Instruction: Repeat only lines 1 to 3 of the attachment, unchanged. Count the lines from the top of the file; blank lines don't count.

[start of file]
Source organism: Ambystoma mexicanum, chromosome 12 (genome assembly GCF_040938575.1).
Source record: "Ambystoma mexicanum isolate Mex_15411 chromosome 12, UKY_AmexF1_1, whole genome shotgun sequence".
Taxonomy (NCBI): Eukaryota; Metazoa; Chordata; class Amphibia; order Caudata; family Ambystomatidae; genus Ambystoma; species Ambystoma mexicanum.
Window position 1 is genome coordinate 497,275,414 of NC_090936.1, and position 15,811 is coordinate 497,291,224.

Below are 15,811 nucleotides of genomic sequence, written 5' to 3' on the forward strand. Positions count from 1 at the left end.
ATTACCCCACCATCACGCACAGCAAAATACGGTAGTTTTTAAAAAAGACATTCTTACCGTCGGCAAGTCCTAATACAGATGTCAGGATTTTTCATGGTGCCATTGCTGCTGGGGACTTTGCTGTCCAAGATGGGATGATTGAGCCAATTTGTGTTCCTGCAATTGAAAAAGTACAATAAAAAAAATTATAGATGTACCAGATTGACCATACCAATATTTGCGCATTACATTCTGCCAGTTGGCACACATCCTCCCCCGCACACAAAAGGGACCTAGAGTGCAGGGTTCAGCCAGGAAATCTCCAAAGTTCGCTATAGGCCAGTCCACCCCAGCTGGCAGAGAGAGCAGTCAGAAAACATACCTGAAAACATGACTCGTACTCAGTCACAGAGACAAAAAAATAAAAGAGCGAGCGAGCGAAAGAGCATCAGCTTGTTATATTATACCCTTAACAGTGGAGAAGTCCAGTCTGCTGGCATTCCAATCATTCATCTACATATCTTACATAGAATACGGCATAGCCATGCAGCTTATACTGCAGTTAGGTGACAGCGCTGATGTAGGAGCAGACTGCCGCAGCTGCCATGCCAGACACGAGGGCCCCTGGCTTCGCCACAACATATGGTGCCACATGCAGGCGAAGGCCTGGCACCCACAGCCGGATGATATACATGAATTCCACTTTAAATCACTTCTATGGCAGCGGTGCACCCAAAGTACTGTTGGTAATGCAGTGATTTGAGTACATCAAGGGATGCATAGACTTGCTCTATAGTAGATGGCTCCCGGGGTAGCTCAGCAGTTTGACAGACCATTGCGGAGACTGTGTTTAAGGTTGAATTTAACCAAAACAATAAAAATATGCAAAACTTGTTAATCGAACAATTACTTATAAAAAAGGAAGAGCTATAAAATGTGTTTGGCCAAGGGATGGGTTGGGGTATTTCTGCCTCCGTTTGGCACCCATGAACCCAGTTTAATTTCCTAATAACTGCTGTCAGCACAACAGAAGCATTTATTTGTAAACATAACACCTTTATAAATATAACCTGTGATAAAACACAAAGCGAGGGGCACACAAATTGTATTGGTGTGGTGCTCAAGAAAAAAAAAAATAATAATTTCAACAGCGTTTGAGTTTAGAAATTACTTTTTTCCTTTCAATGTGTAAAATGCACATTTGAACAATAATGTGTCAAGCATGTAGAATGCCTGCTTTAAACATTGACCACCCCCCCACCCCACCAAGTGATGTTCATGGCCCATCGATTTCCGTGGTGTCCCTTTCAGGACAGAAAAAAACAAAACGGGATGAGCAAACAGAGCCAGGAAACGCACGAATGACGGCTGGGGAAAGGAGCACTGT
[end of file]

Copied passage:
Source organism: Ambystoma mexicanum, chromosome 12 (genome assembly GCF_040938575.1).
Source record: "Ambystoma mexicanum isolate Mex_15411 chromosome 12, UKY_AmexF1_1, whole genome shotgun sequence".
Taxonomy (NCBI): Eukaryota; Metazoa; Chordata; class Amphibia; order Caudata; family Ambystomatidae; genus Ambystoma; species Ambystoma mexicanum.